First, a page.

The safe harbor numbers vary greatly by chemical, but businesses may choose to provide a warning based on an assumption of the presence of a listed chemical. For example, balsamic vinegar manufacturers might decide to put warnings on their products rather than individually test them. Businesses are not required to file reports with OEHHA regarding their warnings, nor are they required to test their products for the listed chemicals.

From 1986 to 2016, most labels were fairly generic and contained this language:

“WARNING: This product contains a chemical known to the State of California to cause [cancer / birth defects or other reproductive harm].”

In 2016, Proposition 65 was updated significantly. The state now recommends providing more specific information for certain kinds of products and exposures. The revised recommendations are intended to avoid “over-warning" consumers and to give them more actionable information.

The new warnings may appear in the following format:

WARNING: This product can expose you to chemicals including [chemical name], which is known to the State of California to cause [cancer / birth defects or other reproductive harm]. For more information, go to”

Following a two-year phase-in period, the new warnings became a requirement for all qualifying products manufactured before Aug. 30, 2018. Other important requirements for Prop 65 warnings:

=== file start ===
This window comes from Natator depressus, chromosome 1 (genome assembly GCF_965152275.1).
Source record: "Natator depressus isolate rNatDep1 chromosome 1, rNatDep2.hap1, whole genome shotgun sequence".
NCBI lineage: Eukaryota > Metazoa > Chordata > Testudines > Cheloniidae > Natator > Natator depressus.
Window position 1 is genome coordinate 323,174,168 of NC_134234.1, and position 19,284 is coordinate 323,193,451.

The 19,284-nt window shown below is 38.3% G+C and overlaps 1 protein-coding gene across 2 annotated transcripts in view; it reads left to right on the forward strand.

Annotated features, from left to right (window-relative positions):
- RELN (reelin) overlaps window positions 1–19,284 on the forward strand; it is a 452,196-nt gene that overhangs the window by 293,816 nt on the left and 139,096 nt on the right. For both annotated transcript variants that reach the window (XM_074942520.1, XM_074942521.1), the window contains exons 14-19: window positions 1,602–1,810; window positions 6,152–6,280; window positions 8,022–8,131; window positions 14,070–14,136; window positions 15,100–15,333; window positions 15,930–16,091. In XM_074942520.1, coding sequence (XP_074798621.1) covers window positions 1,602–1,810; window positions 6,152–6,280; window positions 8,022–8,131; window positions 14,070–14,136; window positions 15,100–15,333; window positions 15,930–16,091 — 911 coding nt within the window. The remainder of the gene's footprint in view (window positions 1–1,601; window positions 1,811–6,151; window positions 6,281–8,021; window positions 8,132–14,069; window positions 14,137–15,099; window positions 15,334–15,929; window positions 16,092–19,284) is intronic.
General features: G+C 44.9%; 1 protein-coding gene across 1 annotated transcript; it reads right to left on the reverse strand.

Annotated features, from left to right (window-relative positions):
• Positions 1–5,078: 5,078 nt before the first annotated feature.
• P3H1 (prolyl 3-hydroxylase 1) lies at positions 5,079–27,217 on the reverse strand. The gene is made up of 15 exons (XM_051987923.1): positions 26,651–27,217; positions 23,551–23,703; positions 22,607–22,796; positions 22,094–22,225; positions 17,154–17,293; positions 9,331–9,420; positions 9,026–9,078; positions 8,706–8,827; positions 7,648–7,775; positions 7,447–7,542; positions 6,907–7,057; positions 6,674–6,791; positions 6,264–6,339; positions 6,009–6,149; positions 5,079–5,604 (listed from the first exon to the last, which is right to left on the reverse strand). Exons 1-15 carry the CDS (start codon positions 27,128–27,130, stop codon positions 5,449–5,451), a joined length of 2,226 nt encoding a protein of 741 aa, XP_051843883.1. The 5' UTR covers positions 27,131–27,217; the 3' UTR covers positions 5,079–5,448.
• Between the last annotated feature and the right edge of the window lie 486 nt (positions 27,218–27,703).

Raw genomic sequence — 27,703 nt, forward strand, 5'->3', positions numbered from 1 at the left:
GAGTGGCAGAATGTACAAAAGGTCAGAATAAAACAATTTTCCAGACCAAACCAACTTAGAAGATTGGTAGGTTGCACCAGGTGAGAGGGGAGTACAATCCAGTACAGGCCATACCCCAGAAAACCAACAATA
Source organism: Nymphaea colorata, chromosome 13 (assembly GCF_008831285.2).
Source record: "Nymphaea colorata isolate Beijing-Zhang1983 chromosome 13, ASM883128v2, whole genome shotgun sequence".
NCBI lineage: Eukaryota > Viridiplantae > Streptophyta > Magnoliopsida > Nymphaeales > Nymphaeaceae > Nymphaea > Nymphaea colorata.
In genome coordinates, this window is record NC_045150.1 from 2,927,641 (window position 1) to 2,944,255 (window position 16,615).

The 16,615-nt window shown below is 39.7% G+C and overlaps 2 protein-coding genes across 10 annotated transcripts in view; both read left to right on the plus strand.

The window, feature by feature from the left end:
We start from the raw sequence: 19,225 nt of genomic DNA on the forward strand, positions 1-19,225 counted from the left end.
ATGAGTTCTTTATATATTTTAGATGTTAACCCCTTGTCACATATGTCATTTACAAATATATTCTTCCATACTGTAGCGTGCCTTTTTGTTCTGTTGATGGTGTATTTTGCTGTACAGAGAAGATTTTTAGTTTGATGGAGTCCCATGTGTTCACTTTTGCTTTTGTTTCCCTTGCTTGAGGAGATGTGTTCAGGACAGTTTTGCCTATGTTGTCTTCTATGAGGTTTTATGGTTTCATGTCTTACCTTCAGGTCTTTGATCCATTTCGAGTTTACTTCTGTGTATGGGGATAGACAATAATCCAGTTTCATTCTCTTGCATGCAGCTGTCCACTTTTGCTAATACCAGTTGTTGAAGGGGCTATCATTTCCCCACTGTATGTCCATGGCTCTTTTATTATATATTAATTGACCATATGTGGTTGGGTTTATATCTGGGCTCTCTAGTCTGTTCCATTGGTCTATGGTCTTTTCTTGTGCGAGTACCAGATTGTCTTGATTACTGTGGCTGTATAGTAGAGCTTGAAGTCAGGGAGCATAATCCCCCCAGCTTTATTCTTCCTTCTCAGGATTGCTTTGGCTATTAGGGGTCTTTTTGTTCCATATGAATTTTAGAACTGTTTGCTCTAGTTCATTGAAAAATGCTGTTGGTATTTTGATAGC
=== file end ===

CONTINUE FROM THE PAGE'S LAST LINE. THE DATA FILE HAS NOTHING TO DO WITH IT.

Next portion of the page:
• The warning must be in English. If the product label or packaging provides consumers with information in any language other than English, the Prop 65 warning must appear in that language as well.
  • A warning icon must be present. The icon must show a black exclamation point outlined by a yellow triangle. The word “WARNING" must be printed in bold, capital letters.
  • The state has additional requirements for font and font size. The full text of the requirements can be found here (link opens a PDF).
  • Additional requirements apply to alcoholic beverages and some other products. Businesses must also post occupational exposure warnings in their workplaces, but as that’s slightly outside of the scope of this blog, we’ll avoid a detailed analysis of those warnings here.
  • Generally, manufacturers are responsible for Prop 65 warnings. Manufacturers may allocate this responsibility to retailers in writing, provided that consumers still receive adequate warnings. California Proposition 65 Warning Label

Businesses are allowed to use other warnings that satisfy the requirement for “a clear and effective warning,” but following the official recommendations ensures compliance with the law. Specific chemicals don’t necessarily require individual listings, but in many cases, businesses choose to indicate the chemical to fully comply with the safe harbor guidelines.

In other words, businesses should choose Prop 65 warning labels specifically marketed as such. Solus Group carries general Prop 65 warnings that satisfy the recommendations; they use a cold-temperature adhesive, provide warnings in English and Spanish, and include the URL of California’s Prop 65 website.

The good news: While complying with Prop 65 means incurring additional costs, California offers resources for businesses, and appropriate labels can make the process much simpler. For more information and resources, visit the Proposition 65 Warnings website.